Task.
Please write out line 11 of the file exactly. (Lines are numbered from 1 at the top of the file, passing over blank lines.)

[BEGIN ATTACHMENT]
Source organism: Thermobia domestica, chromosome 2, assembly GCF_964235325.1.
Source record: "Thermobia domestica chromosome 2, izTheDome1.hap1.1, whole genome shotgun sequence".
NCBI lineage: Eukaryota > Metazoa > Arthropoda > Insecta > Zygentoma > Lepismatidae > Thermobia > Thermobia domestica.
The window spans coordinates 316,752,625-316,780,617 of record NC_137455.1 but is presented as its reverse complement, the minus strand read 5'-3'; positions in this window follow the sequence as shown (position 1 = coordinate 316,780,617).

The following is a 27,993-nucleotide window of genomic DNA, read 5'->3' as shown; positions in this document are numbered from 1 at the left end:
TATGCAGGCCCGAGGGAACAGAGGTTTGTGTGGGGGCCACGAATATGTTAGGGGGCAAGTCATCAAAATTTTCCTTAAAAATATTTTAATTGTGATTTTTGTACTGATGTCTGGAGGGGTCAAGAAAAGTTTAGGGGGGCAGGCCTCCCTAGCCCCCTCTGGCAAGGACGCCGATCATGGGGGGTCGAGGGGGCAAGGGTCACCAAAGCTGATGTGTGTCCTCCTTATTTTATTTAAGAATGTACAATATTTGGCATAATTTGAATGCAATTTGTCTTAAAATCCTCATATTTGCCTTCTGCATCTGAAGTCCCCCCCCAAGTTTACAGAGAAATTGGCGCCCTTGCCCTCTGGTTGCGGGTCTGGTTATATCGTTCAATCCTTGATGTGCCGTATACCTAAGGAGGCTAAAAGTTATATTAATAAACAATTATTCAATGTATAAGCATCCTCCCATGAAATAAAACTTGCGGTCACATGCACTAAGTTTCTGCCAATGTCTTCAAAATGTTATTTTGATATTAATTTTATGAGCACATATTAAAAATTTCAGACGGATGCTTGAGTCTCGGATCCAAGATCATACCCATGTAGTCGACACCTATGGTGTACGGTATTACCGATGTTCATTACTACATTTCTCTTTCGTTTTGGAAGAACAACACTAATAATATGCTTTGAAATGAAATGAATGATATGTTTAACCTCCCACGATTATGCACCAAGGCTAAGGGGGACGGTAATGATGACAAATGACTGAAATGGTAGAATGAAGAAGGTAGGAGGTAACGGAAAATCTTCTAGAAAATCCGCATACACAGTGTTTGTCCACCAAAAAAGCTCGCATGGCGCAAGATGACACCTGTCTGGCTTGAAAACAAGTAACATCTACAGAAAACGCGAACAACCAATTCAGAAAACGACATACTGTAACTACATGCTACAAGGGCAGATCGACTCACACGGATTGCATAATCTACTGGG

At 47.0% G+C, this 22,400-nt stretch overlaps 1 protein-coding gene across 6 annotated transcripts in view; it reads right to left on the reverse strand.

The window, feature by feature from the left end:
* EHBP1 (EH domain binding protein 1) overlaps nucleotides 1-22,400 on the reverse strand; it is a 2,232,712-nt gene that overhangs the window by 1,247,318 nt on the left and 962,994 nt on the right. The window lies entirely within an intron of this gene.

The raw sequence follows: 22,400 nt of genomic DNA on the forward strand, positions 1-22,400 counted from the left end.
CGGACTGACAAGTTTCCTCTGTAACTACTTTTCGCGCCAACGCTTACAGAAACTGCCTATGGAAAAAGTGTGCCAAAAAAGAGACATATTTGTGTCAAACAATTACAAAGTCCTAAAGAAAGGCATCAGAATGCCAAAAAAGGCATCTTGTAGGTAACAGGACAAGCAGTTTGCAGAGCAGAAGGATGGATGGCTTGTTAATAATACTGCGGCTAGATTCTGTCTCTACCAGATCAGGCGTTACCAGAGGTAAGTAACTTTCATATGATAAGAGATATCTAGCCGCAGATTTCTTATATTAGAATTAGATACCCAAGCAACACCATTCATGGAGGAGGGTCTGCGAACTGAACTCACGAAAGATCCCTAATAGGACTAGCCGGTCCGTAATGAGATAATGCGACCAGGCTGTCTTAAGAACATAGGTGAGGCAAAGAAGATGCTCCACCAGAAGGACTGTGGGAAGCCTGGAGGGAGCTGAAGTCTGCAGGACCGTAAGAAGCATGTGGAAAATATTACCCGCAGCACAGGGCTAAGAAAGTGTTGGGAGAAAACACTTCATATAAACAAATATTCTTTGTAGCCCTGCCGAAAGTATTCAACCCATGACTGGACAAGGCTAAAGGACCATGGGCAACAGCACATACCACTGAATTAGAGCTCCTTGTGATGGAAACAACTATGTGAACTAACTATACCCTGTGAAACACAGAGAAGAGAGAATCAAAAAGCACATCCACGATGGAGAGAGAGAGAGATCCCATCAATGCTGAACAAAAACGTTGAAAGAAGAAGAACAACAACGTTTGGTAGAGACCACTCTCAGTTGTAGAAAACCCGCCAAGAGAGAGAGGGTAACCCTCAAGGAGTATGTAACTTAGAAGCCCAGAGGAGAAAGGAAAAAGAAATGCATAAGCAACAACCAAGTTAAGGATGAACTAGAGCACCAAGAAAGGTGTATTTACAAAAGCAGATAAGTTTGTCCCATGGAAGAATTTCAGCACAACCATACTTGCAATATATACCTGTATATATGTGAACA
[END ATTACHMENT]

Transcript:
CGGACTGACAAGTTTCCTCTGTAACTACTTTTCGCGCCAACGCTTACAGAAACTGCCTATGGAAAAAGTGTGCCAAAAAAGAGACATATTTGTGTCAAACAATTACAAAGTCCTAAAGAAAGGCATCAGAATGCCAAAAAAGGCATCTTGTAGGTAACAGGACAAGCAGTTTGCAGAGCAGAAGGATGGATGGCTTGTTAATAATACTGCGGCTAGATTCTGTCTCTACCAGATCAGGCGTTACCAGAGGTAAGTAACTTTCATATGATAAGAGATATCTAGCCGCAGATTTCTTATATTAGAATTAGATACCCAAGCAACACCATTCATGGAGGAGGGTCTGCGAACTGAACTCACGAAAGATCCCTAATAGGACTAGCCGGTCCGTAATGAGATAATGCGACCAGGCTGTCTTAAGAACATAGGTGAGGCAAAGAAGATGCTCCACCAGAAGGACTGTGGGAAGCCTGGAGGGAGCTGAAGTCTGCAGGACCGTAAGAAGCATGTGGAAAATATTACCCGCAGCACAGGGCTAAGAAAGTGTTGGGAGAAAACACTTCATATAAACAAATATTCTTTGTAGCCCTGCCGAAAGTATTCAACCCATGACTGGACAAGGCTAAAGGACCATGGGCAACAGCACATACCACTGAATTAGAGCTCCTTGTGATGGAAACAACTATGTGAACTAACTATACCCTGTGAAACACAGAGAAGAGAGAATCAAAAAGCACATCCACGATGGAGAGAGAGAGAGATCCCATCAATGCTGAACAAAAACGTTGAAAGAAGAAGAACAACAACGTTTGGTAGAGACCACTCTCAGTTGTAGAAAACCCGCCAAGAGAGAGAGGGTAACCCTCAAGGAGTATGTAACTTAGAAGCCCAGAGGAGAAAGGAAAAAGAAATGCATAAGCAACAACCAAGTTAAGGATGAACTAGAGCACCAAGAAAGGTGTATTTACAAAAGCAGATAAGTTTGTCCCATGGAAGAATTTCAGCACAACCATACTTGCAATATATACCTGTATATATGTGAACA